The punches received by the oil market in 2020 and the ensuing drop in valuations of energy stocks are well documented. As the global Covid-19 pandemic triggered an economic slowdown – following nationwide lockdowns, restrictions on mobility and declining consumer confidence – crude oil prices were inevitably beaten.
Few imagined that the general economic and social malaise would plunge oil prices into negative territory, but he did so briefly on April 20, 2020. It didn’t last long; and futures on WTI ended the year down 21% from January 2, 2020 levels at $ 48.52 a barrel, while Brent ended 22% lower on an annualized basis at $ 51.80 per barrel.
Forecasts for Doomsday crude demand to decline by 20 million barrels per day (b / d) to 2019 levels have also proven to be unfounded, with the true figure likely being around 9 million b / d. While this erases another decade of growth in demand, a rebound in 2021 will likely be just as strong, aided by the alleviation of human and economic misery through the rollout of Covid-19 vaccines.
While a recovery in aviation fuel demand is unlikely to some before 2024, ground transportation demand from petrochemical, industrial and emerging / non-OECD markets will facilitate the market recovery. This recovery will be modest due to pressure on the supply side, regardless of what OPEC + does or does not do, as non-OPEC crude production will see Brent prices rise by more than $ 50.
The US shale remains injured but not dead, and will increase the number of non-OPEC barrels. In addition, a new Joe Biden administration in the United States could play a pivotal role in triggering a modest increase in Iranian barrels in the market.
Based on said supply-demand dynamics as I see them for 2021, the price of oil is expected to average $ 55 using Brent as a benchmark. While this level may disappoint some in the OPEC ranks, for many international oil companies (IOCs) it will go very well. It also has good potential for a reversal in oil and gas stock prices, because despite the endless din of the end of the oil age; it will not be over in the next 12 months.
On my sampling average of major oil and gas stocks, 2020 valuations fell on average about 35% if you include the fortunes of Saudi Aramco (TADAWUL: 2222) whose stock price has actually risen 9.55% to 35 SAR ($ 9.32) in the past 12 months. However, I don’t consider the company, which only has a tiny 1.5% listed on a national stock exchange, to be an accurate barometer of energy stock prices and market direction.
Excluding Aramco, the drop in my sector’s stock valuation is closer to 39% – more reflective of a knee-jerk reaction to a Covid-19 slowdown rather than a short-term shift in market fundamentals. energy through a growing focus on electrification and electric mobility powered by renewable energies.
Even though transportation and human mobility are recklessly viewed as the only benchmarks for crude consumption, it makes no sense to assume that oil would be taken out of energy dynamics in the very short term. Therefore, 2021 will likely see double-digit reversals in energy stock prices of up to 15% or more over the next 12 months with a price of $ 55 Brent; a recovery of almost half of their lost value.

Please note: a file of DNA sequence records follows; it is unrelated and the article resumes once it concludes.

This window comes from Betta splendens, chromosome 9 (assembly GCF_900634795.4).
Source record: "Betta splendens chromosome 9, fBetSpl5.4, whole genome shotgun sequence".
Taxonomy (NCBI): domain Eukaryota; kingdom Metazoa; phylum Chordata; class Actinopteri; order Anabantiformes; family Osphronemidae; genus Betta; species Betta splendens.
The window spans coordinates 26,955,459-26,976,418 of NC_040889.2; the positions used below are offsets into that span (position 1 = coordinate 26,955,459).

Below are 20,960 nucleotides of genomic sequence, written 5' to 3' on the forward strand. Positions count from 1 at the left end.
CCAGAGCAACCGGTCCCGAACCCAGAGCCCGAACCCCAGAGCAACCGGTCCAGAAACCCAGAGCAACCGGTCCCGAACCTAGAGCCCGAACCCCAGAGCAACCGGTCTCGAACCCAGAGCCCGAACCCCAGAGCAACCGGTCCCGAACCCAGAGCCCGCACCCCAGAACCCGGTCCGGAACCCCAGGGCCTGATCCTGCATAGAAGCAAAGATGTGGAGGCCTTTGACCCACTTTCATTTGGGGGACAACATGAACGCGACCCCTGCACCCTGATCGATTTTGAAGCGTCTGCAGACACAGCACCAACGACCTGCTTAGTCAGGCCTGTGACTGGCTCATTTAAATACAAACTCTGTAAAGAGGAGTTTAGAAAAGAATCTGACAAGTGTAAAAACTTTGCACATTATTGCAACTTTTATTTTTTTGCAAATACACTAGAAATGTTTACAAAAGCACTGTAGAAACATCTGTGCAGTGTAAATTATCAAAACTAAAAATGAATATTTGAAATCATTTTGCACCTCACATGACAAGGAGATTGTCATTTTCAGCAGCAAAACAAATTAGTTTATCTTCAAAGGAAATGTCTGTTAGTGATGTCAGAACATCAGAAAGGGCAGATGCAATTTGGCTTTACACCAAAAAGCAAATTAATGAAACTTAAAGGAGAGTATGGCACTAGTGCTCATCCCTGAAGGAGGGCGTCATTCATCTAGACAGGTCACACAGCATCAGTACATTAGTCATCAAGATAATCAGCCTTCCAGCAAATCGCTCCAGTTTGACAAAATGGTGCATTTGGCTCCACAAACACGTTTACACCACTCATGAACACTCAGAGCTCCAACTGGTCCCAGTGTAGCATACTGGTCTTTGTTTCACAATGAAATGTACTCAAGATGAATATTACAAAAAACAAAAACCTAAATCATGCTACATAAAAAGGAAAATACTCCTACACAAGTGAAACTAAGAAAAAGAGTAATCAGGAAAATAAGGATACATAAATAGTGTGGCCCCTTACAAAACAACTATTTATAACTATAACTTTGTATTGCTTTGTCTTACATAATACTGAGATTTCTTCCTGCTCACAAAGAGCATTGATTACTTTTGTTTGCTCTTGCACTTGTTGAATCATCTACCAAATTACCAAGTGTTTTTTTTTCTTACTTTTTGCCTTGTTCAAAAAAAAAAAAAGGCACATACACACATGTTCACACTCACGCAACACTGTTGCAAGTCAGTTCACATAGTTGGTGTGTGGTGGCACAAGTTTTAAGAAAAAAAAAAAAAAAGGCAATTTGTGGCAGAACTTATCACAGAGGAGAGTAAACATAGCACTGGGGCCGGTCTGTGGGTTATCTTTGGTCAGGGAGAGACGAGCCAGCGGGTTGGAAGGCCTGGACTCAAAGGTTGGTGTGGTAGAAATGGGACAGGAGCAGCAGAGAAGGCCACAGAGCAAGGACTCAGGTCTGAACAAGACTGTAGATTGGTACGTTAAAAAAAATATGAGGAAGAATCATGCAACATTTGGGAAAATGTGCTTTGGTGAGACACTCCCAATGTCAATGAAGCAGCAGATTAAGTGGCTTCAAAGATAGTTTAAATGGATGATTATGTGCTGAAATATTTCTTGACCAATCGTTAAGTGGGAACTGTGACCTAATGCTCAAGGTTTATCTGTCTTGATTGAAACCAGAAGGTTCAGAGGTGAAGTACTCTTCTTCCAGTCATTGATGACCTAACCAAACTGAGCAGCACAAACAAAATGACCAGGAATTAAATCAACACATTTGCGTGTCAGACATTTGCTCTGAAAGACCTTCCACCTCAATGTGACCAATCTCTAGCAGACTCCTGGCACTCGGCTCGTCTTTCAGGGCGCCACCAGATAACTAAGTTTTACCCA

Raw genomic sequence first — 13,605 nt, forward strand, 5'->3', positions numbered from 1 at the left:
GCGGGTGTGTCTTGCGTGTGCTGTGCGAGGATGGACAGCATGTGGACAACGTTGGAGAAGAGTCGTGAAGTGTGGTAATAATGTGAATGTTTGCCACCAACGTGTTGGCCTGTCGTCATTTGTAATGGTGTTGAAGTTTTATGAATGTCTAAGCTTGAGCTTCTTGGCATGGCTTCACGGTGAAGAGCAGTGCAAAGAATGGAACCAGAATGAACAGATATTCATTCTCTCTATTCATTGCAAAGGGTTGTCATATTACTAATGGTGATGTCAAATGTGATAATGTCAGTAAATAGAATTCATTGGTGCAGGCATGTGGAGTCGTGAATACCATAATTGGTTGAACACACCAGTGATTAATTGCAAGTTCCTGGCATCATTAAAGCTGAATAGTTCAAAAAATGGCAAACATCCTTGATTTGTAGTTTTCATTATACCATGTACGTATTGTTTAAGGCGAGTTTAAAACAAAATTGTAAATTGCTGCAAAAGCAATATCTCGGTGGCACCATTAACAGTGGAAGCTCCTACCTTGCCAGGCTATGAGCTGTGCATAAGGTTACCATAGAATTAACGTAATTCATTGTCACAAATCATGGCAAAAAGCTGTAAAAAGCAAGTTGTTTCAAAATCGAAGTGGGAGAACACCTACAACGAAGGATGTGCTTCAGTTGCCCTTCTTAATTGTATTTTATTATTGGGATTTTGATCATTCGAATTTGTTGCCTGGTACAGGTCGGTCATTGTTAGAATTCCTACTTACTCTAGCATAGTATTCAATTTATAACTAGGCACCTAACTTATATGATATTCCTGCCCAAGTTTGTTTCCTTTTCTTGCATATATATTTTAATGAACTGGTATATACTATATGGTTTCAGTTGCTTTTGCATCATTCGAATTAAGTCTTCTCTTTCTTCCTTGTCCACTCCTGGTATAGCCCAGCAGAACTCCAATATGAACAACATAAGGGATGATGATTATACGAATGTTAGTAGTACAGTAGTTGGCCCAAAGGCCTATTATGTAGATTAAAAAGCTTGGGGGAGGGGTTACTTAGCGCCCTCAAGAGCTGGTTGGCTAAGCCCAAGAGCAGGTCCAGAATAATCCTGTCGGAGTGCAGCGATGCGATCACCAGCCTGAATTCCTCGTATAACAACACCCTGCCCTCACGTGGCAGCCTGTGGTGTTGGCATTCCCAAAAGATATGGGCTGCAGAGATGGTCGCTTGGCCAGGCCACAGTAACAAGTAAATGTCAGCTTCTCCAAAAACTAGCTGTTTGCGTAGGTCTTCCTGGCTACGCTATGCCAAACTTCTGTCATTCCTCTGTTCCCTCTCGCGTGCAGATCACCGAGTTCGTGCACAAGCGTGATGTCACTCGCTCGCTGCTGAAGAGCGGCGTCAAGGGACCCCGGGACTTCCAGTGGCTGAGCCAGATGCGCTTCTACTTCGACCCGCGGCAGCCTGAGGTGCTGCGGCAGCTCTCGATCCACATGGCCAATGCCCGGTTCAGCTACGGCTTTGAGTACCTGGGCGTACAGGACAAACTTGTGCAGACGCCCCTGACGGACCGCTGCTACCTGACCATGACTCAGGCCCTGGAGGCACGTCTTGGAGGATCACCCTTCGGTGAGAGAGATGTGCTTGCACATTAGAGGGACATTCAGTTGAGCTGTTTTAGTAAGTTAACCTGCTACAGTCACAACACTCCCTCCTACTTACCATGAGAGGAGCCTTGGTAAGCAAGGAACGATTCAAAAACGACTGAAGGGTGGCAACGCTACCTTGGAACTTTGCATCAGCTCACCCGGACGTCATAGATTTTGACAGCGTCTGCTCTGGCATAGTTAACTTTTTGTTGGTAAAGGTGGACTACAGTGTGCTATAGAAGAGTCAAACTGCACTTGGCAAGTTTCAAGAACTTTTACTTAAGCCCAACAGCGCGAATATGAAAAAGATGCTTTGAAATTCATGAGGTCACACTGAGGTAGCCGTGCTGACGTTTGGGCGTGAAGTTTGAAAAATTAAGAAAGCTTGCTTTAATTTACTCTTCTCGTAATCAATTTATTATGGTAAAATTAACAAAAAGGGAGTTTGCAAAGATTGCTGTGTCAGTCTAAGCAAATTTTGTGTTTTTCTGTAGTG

Not all will benefit in the same way. This is in large part due to their own lukewarm portfolio of securities, difficult financial decisions, and the lack of process optimization and internal transformation that preceded the pandemic. This is embodied by Western Oil (NYSE: OXY) which saw its value drop 60% year over year until December 30, 2020 following the fallout from a poorly judged takeover of Anadarko Petroleum.
Bigger players such as the market giant ExxonMobil
(NYSE: XOM / down 41% y / y) and Royal Dutch Shell (LON: RDSB / 44% y / y decline) have also suffered from visible market perception, if not failure, regarding business transformation and massive asset write-downs.
I’m not convinced that Occidental is out of the woods yet, and while Exxon and Shell are likely to see a reversal of fortunes; such a reversal will not be of the magnitude of some of their peers who appear to be more attractive investments.
These included – Chevron
(NYSE: CVX / 30% decline y / y) and BP (LON: BP / 47% drop) – which, both based on portfolio readjustments and operational optimization, could show valuation increases well above 15% by the end of 2021. They also appear to be quite cheap, especially BP on current valuation as Q1 2021 approaches.
Second-preference energy stocks among the largest players should be ConocoPhillips
(NYSE: COP / down 39% y / y) and Total (FPA: FP / decrease of 29%), which could show an appreciation of around 12 to 15%. If midcaps seem more attractive, Hess Corp
(NYSE: HES / down 22% y / y) should be on your radar.
In addition, medium-term indirect exposure through energy investment trusts, for example Blackrock Energy and Resources Income Investment Trust (LON: BERI), could be an option, along with further consideration of investment opportunities. small-cap exploration and production. Overall, energy companies with lower break-even points and balanced portfolios focusing on innovation and business transformation will be rewarded in 2021, especially with oil price levels that are expected to be higher than on average. in 2020.
The point is that a recovery in oil and gas stock valuations would not be uniform in 2021, and some may not recover at all – but there will be overall hikes in the sector to take advantage of.
Disclaimer: The above comment is intended to stimulate discussion based on the author’s opinion and analysis offered in a personal capacity. It is not a solicitation, recommendation or investment advice to trade oil and gas stocks, futures, options or commodities. Oil, gas and equity markets can be very volatile and opinions of the industry can change instantly and without notice.